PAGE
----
While mass incarceration is a dominant social issue involving men, it is also increasingly affecting women of colour. Black women are three times more likely to be incarcerated than white women, and Hispanic women are approximately 70 percent more likely in the US. And that is growing with the number of women behind bars increasing at about double the rate of men since 1985.

- Katerina Bryant (lipmag)

‘[Prison] relieves us of the responsibility of seriously engaging with the problems of our society, especially those produced by racism and, increasingly, global capitalism.’ ­– Angela Davis

In Western Australia last year, 22-year-old Julieka Dhu, who was jailed for an unpaid $1000 parking fine, died. Dhu complained to police about severe pain, vomiting and partial paralysis and was taken to hospital twice. She was declared well enough to return to prison, but was not seen by a doctor.

Malcolm Dick Wilson was in the cell beside Dhu and told The Australian, ‘She was paining [groaning in pain]. She was singing out. She was crying. Police was just ignoring her. I couldn’t do anything to help her, I felt so bad.’

Western Australia’s Aboriginal Legal Aid Service’s Chief Executive Officer, Dennis Eggington, has said on her death and the overall issue of Aboriginal deaths in police custody: ‘You only have to look at the situation of Ms Dhu to see that locking people up for unpaid fines is an unmitigated disaster. A better approach would be to increase the options for community service orders so that there is a practical way to keep people out of prison. The last thing the Government should be doing is exacerbating the spiralling cycle of disadvantage by locking up more and more Aboriginal people.’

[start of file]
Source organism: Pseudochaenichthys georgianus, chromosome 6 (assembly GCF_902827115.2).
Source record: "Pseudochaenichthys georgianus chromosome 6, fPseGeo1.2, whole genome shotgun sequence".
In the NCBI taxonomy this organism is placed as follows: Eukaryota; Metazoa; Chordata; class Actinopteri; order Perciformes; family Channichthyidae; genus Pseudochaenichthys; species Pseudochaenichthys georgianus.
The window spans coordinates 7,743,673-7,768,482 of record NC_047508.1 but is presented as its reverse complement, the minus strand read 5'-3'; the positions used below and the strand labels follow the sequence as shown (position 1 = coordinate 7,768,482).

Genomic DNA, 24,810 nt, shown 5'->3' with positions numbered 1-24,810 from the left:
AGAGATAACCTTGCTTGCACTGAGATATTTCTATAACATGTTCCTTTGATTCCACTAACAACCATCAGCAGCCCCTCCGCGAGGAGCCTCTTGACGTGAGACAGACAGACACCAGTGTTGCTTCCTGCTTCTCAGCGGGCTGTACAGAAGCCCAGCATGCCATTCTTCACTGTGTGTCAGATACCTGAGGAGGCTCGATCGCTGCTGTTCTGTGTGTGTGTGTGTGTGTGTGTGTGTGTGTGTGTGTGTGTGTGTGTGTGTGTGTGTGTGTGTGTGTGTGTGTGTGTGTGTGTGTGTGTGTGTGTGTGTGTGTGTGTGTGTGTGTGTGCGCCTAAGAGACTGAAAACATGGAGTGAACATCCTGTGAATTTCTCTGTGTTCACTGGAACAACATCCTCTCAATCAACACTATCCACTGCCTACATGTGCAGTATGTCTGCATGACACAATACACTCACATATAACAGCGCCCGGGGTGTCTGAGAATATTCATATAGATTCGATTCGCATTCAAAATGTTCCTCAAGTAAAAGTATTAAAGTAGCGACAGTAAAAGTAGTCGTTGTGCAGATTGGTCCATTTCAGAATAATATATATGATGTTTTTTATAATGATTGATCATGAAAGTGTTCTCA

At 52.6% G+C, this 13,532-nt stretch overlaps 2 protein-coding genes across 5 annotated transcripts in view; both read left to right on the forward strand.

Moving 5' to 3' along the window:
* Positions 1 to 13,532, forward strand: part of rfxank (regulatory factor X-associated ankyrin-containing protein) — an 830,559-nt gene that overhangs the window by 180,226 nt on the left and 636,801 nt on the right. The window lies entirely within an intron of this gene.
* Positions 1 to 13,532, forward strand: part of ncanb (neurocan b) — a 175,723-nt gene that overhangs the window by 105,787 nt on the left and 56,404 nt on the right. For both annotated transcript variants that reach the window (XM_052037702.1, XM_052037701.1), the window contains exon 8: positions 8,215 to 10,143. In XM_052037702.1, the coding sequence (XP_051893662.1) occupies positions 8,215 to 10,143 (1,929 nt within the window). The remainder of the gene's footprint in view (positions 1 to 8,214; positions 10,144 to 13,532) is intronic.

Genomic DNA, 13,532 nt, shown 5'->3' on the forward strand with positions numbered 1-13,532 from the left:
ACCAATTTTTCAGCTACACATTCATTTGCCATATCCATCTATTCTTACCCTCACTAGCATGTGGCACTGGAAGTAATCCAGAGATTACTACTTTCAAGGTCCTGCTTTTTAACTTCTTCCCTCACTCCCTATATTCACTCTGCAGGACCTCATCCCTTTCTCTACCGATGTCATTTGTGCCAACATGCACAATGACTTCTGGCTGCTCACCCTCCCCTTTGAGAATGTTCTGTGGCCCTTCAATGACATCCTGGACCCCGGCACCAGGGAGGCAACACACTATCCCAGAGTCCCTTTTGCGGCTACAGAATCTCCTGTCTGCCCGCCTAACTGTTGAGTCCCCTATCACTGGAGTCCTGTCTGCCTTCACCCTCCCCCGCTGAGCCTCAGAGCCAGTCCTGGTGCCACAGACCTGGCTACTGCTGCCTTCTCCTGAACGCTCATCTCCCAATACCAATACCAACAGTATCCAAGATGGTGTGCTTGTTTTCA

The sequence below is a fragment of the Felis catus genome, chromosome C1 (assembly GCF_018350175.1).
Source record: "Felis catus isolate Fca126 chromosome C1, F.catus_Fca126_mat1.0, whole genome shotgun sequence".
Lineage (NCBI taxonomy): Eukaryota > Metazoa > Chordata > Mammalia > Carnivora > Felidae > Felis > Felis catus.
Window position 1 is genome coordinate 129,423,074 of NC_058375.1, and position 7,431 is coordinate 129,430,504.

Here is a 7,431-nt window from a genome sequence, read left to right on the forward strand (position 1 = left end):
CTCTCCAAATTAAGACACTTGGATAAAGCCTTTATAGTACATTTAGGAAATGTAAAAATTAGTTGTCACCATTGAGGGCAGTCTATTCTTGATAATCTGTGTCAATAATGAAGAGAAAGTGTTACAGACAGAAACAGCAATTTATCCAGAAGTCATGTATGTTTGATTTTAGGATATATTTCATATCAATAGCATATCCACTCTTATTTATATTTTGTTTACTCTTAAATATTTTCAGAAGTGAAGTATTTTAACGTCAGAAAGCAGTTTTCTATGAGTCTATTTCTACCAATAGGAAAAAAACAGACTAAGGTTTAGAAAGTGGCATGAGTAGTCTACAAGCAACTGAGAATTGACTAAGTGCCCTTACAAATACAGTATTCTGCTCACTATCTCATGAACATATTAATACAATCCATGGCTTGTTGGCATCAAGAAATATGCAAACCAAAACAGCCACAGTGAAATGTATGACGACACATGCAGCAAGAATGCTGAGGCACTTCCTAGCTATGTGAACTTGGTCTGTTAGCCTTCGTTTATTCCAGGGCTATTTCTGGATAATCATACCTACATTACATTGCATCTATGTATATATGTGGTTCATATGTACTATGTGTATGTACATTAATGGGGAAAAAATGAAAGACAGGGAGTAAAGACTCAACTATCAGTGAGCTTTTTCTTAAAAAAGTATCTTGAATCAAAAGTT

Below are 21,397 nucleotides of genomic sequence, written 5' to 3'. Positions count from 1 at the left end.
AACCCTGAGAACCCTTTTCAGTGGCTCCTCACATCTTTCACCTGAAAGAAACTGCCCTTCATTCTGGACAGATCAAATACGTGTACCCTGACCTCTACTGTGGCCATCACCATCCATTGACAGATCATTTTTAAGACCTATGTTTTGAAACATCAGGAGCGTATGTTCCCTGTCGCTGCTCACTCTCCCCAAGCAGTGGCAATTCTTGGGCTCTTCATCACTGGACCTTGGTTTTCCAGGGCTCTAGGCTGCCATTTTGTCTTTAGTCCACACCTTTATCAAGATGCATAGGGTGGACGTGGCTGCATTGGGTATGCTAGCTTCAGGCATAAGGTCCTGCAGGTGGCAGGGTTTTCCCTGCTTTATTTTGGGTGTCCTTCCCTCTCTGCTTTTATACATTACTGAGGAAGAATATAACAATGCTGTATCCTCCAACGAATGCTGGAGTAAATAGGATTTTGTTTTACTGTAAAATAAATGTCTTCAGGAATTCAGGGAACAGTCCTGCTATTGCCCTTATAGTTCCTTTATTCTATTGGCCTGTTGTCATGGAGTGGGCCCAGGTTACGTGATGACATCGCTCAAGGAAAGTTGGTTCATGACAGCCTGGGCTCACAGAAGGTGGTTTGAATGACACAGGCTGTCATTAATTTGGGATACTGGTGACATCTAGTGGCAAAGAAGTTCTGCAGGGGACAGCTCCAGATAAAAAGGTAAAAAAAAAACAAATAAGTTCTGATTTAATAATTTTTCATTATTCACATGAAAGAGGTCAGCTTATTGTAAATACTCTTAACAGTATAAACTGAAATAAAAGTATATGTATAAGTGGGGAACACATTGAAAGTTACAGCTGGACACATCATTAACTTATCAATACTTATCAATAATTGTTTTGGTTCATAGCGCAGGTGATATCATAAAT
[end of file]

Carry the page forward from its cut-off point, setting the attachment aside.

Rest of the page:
Julieka Dhu’s unwarranted death prompted protests across the country. As of February 2015, her family still don’t know how she died. The Western Australian Government has committed to a coronial inquest, yet Julieka’s family has been given no indication of when this will occur.

Australia, while nowhere near the extreme rate of incarceration in the US, still has a major racial bias towards Aboriginal and Torres Strait Islander people in the criminal justice system.

The Productivity Commission’s Overcoming Indigenous Disadvantage2014 Report found that Aboriginal and Torres Strait Islander youths are locked up at 24 times the rate of non-Indigenous youths and ATSI adults are locked up at 13 times the rate of non-Indigenous adults.

These numbers are growing and are increasingly affecting women. The incarceration rate for Indigenous women has increased by 74% since the year 2000 (and 39% for Indigenous men). Law Council of Australia President, Mr Duncan McConnel has said that, ‘This is a national crisis, requiring a national response and leadership from the Federal Government.’

– Rest: lipmag (posted via feedly/ ifttt)

Katerina Bryant is a writer, editor and law student based in Adelaide. She has what Gillian Anderson calls “feminist bones.”

(Excerpt etc. first posted on feimineach.com. Orig. attribution above.)

Today in racism: women in prison: racial bias in Australia and the US